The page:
Scientists searching for worlds outside of the Solar System say that three such planets — distant gas giants that resemble Jupiter — are surprisingly dry.
The atmospheres of these exoplanets, known as ‘hot Jupiters’, contain between one-tenth and one-thousandth water vapour than predicted, measurements from the Hubble Space Telescope show. The findings, published 24 July in Astrophysical Journal Letters, are at odds with theories of how planets form.
The study re-analyses observations of the exoplanets HD 189733b, HD 209458b and WASP-12b, which are 20–270 parsecs (60–870 light years) away from Earth. As each exoplanet crossed in front of its host star, Hubble observed the spectrum of infrared light filtering through the planet’s atmosphere. A team led by Nikku Madhusudhan, an astronomer at the University of Cambridge, UK, then used atmospheric models to determine the combination of elements that produced each planet’s spectrum.
The results suggest that the environments of all three hot Jupiters are drier than Jupiter itself. HD 209458b, which yielded the most precise measurements, seems to be the driest — its atmosphere is 1,000 times drier than Jupiter's, and 100 times drier than the Sun's.
Under current theory, planets should accumulate molecules such as water faster than their host stars, write the authors. Hot Jupiters typically form in water-rich areas of solar systems and migrate toward their host stars. But Madhusudhan says the new findings suggest that these theories may have to be revised.
However, some scientists favour another possible explanation. Clouds at high altitudes above the exoplanets could be obscuring Hubble’s view of the water vapour buried deeper in the atmosphere. If this is true, “their results are completely undermined,” says Adam Burrows, an astronomer at Princeton University in New Jersey, who was part of the team whose data on HD 209458b were analysed in the current study. He was not involved with the latest study.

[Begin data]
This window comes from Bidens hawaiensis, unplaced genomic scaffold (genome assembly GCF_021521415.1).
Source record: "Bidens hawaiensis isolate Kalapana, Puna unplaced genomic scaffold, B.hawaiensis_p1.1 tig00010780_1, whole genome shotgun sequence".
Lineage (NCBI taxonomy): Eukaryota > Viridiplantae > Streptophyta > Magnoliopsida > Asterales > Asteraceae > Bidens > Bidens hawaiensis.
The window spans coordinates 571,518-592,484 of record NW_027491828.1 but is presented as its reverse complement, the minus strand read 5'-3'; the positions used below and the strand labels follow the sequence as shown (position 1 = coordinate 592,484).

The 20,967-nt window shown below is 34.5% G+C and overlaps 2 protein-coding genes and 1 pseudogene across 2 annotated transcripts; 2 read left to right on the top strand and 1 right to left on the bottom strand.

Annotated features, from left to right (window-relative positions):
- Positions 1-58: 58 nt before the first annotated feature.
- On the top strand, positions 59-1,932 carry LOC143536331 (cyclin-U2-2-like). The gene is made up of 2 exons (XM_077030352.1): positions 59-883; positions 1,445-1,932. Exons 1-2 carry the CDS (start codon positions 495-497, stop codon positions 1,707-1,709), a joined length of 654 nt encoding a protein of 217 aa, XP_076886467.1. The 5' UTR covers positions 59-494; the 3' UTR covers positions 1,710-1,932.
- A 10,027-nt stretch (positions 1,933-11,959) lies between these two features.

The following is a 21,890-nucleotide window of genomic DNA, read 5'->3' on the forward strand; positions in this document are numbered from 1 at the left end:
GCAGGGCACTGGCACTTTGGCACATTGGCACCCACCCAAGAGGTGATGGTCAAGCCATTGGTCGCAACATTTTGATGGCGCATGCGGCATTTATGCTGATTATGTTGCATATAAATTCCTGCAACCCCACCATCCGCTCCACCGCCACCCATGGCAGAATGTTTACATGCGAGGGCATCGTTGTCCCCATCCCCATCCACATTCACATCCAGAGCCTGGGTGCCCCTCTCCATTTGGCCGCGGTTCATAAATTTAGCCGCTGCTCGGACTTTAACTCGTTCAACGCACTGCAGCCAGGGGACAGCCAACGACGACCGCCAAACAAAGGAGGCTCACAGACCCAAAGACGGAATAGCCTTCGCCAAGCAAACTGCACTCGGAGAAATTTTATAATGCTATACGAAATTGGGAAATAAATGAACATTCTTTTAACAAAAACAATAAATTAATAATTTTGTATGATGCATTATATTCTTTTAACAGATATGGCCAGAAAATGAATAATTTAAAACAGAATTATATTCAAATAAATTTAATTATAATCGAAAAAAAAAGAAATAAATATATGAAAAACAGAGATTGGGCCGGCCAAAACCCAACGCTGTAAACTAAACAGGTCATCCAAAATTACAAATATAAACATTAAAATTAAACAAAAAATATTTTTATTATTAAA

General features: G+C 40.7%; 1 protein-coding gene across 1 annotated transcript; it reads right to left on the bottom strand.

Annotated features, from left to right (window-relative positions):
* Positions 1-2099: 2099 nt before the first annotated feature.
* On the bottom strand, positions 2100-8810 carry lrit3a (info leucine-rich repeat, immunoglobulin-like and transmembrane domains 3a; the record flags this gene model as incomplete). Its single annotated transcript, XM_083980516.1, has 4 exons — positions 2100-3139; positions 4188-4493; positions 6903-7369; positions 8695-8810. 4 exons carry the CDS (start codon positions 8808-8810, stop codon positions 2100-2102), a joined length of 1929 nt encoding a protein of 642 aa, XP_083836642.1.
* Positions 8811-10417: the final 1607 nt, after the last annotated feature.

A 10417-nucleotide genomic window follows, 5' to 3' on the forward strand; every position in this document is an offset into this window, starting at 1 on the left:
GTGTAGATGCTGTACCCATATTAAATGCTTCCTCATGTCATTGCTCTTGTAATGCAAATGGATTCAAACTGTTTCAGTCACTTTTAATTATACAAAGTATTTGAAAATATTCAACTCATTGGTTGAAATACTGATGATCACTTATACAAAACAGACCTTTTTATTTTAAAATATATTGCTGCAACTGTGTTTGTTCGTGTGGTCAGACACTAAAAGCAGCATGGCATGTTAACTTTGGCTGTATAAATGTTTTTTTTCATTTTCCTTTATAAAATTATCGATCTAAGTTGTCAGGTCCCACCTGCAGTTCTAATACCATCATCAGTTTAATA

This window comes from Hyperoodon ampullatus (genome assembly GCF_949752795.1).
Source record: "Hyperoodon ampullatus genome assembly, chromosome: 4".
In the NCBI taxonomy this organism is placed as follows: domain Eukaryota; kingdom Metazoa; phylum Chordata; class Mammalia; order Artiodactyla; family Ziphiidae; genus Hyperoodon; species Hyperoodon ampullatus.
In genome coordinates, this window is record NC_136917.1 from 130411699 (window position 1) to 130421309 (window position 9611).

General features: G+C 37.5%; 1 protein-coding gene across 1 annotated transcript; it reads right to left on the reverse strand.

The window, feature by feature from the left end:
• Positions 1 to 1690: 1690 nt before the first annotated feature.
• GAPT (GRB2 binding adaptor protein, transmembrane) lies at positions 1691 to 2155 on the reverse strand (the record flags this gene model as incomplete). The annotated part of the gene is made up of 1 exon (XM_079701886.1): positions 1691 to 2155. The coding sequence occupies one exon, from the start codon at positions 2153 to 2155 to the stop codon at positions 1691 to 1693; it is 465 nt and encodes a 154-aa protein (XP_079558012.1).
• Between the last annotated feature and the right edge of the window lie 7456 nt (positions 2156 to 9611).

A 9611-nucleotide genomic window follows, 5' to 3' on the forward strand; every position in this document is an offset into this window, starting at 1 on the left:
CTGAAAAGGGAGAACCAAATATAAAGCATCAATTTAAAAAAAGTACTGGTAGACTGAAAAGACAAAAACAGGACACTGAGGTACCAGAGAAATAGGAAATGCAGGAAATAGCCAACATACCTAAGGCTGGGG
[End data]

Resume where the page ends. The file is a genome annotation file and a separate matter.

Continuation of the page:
Madhusudhan thinks that it is possible, but not likely, that clouds are skewing his results. The particles would have to be high in the atmosphere, above the water vapour, for this to be true. That would place the clouds in the thinnest part of each exoplanet's atmosphere, but they could be too heavy to stay aloft. The clouds would also need to survive in the wide range of temperatures the three planets' atmospheres span — 900–2,200 ºC — which models can't yet explain. “There is just no candidate cloud composition or physics that can do it,” he says.
But the fact that is is unclear how such clouds could be made doesn’t mean they don’t exist, says Zachory Berta-Thompson, an astronomer at the Massachusetts Institute of Technology in Cambridge. He and his colleagues have studied a hot rocky planet named GJ 1214b and determined that clouds were present high in its atmosphere, in a layer even thinner than those that Madhusudhan are considering3. “It’s a little bit frustrating that these planets are slightly more complicated than we’d like them to be,” Berta-Thompson says.
Researchers hope that telescopes now in development, including NASA’s James Webb Space Telescope and some large ground-based facilities under construction, will provide higher-resolution data that can dispel some of the current confusion.
This story originally appeared in Nature News.